June 2, 2010

BP Stock Plummets As Feds Launch Criminal Probe

Shares of BP's stock plunged on Tuesday, wiping out 15 percent, or $21.1 billion, of the company's market value as the federal government announced criminal and civil investigations into the gushing oil spill in the Gulf of Mexico. 

Meanwhile, BP's engineers scrambled to recover from a failed attempt to contain the largest oil spill in U.S. history with an effort that will initially make the six-week-old leak even worse.

An estimated 12,000 to 19,000 barrels of crude oil has been gushing into Gulf waters each day since an explosion that killed eleven workers and sunk the Deep Horizon oil rig two days later. 

More than 20 million gallons of oil are estimated to have flooded into the Gulf since the April 20th explosion.

President Barack Obama threatened legal action against those responsible for unleashing the leak.

"If our laws were broken leading to this death and destruction, my solemn pledge is that we will bring those responsible to justice on behalf of the victims of this catastrophe and the people of the Gulf region," said Obama in a statement in the White House Rose Garden.

Referring to the leak as the "greatest environmental disaster of its kind in our history," Obama said the government had an "obligation" to determine the cause of the explosion.

The president raised the prospect of court action after discussions with a White House panel investigating the spill.  Meanwhile, U.S. Attorney General Eric Holder visited the Gulf to survey the delicate coastline and meet with state and federal prosecutors.

Holder would not say who might be targeted in the probes.

BP chief operating officer Doug Suttles said Tuesday that the company hoped to cap the rig's broken pipe within the next 24 hours by using a new maneuver.

"If everything goes well, within the next 24 hours, we could have this contained," the AFP quoted Suttles as saying.

The latest operation, referred to as the lower marine riser pipe, includes sawing off the fractured edges of the leaking pipe and sealing it with a tight cap.  A tube would then be used to siphon most of the oil to a ship on the surface of the Gulf.

However, in cutting the riser pipe, BP risks unleashing an even greater surge of oil.

If the plan is successful, BP engineers will then lower another dome to capture a second oil flow through a valve known as the blowout preventer, said BP's managing director Bob Dudley.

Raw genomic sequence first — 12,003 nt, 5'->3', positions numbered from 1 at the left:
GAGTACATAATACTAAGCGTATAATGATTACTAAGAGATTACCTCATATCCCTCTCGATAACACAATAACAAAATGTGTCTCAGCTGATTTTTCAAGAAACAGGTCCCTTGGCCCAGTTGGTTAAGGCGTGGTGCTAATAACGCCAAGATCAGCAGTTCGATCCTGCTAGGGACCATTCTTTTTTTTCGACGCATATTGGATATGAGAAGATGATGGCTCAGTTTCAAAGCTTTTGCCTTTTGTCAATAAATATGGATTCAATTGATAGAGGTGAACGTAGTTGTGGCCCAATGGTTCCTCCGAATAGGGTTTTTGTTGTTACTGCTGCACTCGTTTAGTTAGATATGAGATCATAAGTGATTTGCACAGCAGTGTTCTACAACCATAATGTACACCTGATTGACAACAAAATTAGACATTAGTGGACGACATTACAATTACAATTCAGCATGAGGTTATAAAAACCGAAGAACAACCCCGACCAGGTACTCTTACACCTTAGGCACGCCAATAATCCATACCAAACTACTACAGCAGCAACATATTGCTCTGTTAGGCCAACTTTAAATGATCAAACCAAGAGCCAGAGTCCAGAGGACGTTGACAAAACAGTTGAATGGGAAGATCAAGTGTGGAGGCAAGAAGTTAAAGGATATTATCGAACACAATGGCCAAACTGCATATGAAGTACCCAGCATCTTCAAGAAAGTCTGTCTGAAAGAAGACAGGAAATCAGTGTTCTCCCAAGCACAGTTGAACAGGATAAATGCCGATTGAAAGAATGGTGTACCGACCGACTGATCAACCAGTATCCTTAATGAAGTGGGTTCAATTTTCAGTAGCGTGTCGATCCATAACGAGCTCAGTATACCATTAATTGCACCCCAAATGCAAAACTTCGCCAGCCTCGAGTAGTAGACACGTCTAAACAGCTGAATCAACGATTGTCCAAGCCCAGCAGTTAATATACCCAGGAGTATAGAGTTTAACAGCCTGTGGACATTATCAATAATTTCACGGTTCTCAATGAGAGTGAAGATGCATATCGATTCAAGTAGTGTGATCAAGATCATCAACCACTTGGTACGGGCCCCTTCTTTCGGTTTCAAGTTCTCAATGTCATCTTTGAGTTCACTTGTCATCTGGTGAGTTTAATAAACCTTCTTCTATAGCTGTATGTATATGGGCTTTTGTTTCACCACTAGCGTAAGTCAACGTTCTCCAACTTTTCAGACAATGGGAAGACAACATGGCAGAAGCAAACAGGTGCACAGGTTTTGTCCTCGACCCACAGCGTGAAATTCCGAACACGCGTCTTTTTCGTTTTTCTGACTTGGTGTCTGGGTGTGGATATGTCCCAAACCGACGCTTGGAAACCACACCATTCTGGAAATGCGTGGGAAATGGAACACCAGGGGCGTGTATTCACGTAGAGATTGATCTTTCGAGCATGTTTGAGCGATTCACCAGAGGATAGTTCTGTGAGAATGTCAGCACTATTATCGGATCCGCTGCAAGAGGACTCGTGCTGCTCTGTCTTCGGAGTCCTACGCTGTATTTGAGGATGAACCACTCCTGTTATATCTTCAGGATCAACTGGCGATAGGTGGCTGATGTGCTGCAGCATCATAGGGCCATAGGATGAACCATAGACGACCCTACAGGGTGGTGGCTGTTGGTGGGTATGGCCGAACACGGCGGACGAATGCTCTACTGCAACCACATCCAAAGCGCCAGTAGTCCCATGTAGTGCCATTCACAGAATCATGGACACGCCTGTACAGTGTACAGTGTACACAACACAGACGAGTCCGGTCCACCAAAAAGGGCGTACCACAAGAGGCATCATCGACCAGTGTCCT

"By the end of the month, we are engineering a completely separate system that will make it more storm proof with a free standing riser that would allow for quick disconnects if needed," he said during an interview with CNN.

Tuesday began the official start of the hurricane season, worsening an already dismal outlook for residents of Louisiana, Alabama and Mississippi, who are currently under a broad fishing ban and suffering dwindling tourism.

Top White House energy advisor Carole Browner said Tuesday that officials are bracing for the worst amid warnings that the 2010 storm season will be more active than normal, with as many as 14 hurricanes.

BP has attempted, but failed, several times in the past six weeks to cap the leak, fueling a simmering anger as oil washes up on the Gulf shores, threatening animal and plant life.  

BP's plan for drilling two deep relief wells into the seabed to permanently plug the leak will not be ready until August.

According to U.S. officials, 29 dead dolphins and 227 sea turtles had been collected in the southern states to date, a number that is above average for this time of year.

"The deaths of dolphins and sea turtles are particularly tragic, because we know we are only seeing the tip of the iceberg with those that have been washed up onshore and tested," the AFP quoted Doug Inkley, senior scientist at the National Wildlife Federation, as saying.

"Dolphins are unique among wildlife because of their intelligence and the trust they put into people, often wanting to play in the wake of our boats. Obviously, we broke that trust."

Obama's threat of legal action followed his meeting with former U.S. senator Bob Graham and former Environmental Protection Agency administrator William Reilly.  The two will co-chair a presidential commission into the spill.

"If the laws on our books are insufficient to prevent such a spill, the laws must change," said President Obama.

"If oversight was inadequate to enforce these laws, oversight has to be reformed."


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